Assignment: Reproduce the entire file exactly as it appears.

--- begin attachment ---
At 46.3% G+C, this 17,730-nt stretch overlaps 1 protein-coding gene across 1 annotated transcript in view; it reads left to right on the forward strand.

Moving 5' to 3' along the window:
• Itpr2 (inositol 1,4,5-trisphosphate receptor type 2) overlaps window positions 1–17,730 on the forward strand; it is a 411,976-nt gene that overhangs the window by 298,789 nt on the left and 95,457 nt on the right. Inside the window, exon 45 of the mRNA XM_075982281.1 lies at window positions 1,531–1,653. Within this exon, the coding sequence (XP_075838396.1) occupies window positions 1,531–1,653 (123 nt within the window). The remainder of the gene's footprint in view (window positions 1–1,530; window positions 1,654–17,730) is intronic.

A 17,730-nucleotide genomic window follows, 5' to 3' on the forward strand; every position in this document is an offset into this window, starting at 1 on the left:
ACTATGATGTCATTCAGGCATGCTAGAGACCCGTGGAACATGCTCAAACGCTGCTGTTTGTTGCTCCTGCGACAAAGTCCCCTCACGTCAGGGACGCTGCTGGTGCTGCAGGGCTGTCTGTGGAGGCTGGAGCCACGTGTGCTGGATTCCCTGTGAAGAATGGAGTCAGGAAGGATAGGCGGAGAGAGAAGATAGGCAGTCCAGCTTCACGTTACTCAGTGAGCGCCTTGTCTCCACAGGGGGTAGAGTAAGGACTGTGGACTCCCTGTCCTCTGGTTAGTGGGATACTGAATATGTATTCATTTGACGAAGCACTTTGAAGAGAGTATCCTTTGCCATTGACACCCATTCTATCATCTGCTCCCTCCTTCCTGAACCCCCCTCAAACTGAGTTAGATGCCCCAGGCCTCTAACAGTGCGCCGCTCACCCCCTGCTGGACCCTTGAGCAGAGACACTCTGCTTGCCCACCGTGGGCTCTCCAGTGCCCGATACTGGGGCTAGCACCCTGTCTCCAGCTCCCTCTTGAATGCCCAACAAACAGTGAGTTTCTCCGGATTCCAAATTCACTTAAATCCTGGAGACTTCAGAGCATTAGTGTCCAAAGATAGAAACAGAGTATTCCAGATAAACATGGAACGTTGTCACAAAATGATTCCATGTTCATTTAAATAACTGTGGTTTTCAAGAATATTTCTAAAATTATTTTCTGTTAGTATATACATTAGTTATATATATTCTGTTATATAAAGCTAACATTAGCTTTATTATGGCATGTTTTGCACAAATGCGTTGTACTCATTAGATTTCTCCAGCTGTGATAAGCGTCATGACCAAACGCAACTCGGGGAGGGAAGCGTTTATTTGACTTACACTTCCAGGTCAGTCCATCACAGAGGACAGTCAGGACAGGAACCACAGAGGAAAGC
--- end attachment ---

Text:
At 46.3% G+C, this 17,730-nt stretch overlaps 1 protein-coding gene across 1 annotated transcript in view; it reads left to right on the forward strand.

Moving 5' to 3' along the window:
• Itpr2 (inositol 1,4,5-trisphosphate receptor type 2) overlaps window positions 1–17,730 on the forward strand; it is a 411,976-nt gene that overhangs the window by 298,789 nt on the left and 95,457 nt on the right. Inside the window, exon 45 of the mRNA XM_075982281.1 lies at window positions 1,531–1,653. Within this exon, the coding sequence (XP_075838396.1) occupies window positions 1,531–1,653 (123 nt within the window). The remainder of the gene's footprint in view (window positions 1–1,530; window positions 1,654–17,730) is intronic.

A 17,730-nucleotide genomic window follows, 5' to 3' on the forward strand; every position in this document is an offset into this window, starting at 1 on the left:
ACTATGATGTCATTCAGGCATGCTAGAGACCCGTGGAACATGCTCAAACGCTGCTGTTTGTTGCTCCTGCGACAAAGTCCCCTCACGTCAGGGACGCTGCTGGTGCTGCAGGGCTGTCTGTGGAGGCTGGAGCCACGTGTGCTGGATTCCCTGTGAAGAATGGAGTCAGGAAGGATAGGCGGAGAGAGAAGATAGGCAGTCCAGCTTCACGTTACTCAGTGAGCGCCTTGTCTCCACAGGGGGTAGAGTAAGGACTGTGGACTCCCTGTCCTCTGGTTAGTGGGATACTGAATATGTATTCATTTGACGAAGCACTTTGAAGAGAGTATCCTTTGCCATTGACACCCATTCTATCATCTGCTCCCTCCTTCCTGAACCCCCCTCAAACTGAGTTAGATGCCCCAGGCCTCTAACAGTGCGCCGCTCACCCCCTGCTGGACCCTTGAGCAGAGACACTCTGCTTGCCCACCGTGGGCTCTCCAGTGCCCGATACTGGGGCTAGCACCCTGTCTCCAGCTCCCTCTTGAATGCCCAACAAACAGTGAGTTTCTCCGGATTCCAAATTCACTTAAATCCTGGAGACTTCAGAGCATTAGTGTCCAAAGATAGAAACAGAGTATTCCAGATAAACATGGAACGTTGTCACAAAATGATTCCATGTTCATTTAAATAACTGTGGTTTTCAAGAATATTTCTAAAATTATTTTCTGTTAGTATATACATTAGTTATATATATTCTGTTATATAAAGCTAACATTAGCTTTATTATGGCATGTTTTGCACAAATGCGTTGTACTCATTAGATTTCTCCAGCTGTGATAAGCGTCATGACCAAACGCAACTCGGGGAGGGAAGCGTTTATTTGACTTACACTTCCAGGTCAGTCCATCACAGAGGACAGTCAGGACAGGAACCACAGAGGAAAGC